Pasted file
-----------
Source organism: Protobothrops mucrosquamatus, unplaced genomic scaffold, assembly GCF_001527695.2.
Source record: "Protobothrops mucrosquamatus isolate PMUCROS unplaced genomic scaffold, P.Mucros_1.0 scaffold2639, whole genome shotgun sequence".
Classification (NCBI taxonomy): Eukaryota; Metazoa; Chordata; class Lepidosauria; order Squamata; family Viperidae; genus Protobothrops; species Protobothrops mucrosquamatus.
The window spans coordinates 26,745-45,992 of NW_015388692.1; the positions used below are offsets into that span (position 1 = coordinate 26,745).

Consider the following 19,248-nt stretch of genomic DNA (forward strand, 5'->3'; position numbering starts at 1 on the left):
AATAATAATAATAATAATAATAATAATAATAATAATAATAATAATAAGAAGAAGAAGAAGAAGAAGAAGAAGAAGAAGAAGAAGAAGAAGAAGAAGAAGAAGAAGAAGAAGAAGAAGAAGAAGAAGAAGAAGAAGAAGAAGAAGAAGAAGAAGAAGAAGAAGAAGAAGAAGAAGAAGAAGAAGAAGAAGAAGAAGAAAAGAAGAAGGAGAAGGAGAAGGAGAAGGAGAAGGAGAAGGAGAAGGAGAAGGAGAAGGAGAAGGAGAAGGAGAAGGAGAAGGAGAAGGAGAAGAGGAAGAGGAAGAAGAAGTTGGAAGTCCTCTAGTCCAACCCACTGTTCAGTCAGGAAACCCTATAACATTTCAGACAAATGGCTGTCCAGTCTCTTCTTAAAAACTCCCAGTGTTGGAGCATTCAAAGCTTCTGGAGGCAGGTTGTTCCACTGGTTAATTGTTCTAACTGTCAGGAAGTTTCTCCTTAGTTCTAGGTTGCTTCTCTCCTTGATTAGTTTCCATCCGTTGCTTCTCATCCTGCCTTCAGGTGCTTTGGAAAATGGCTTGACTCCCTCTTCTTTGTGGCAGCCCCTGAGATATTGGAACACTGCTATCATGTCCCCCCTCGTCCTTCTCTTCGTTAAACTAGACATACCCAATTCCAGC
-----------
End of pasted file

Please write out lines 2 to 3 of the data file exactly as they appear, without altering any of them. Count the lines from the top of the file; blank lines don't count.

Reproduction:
Source record: "Protobothrops mucrosquamatus isolate PMUCROS unplaced genomic scaffold, P.Mucros_1.0 scaffold2639, whole genome shotgun sequence".
Classification (NCBI taxonomy): Eukaryota; Metazoa; Chordata; class Lepidosauria; order Squamata; family Viperidae; genus Protobothrops; species Protobothrops mucrosquamatus.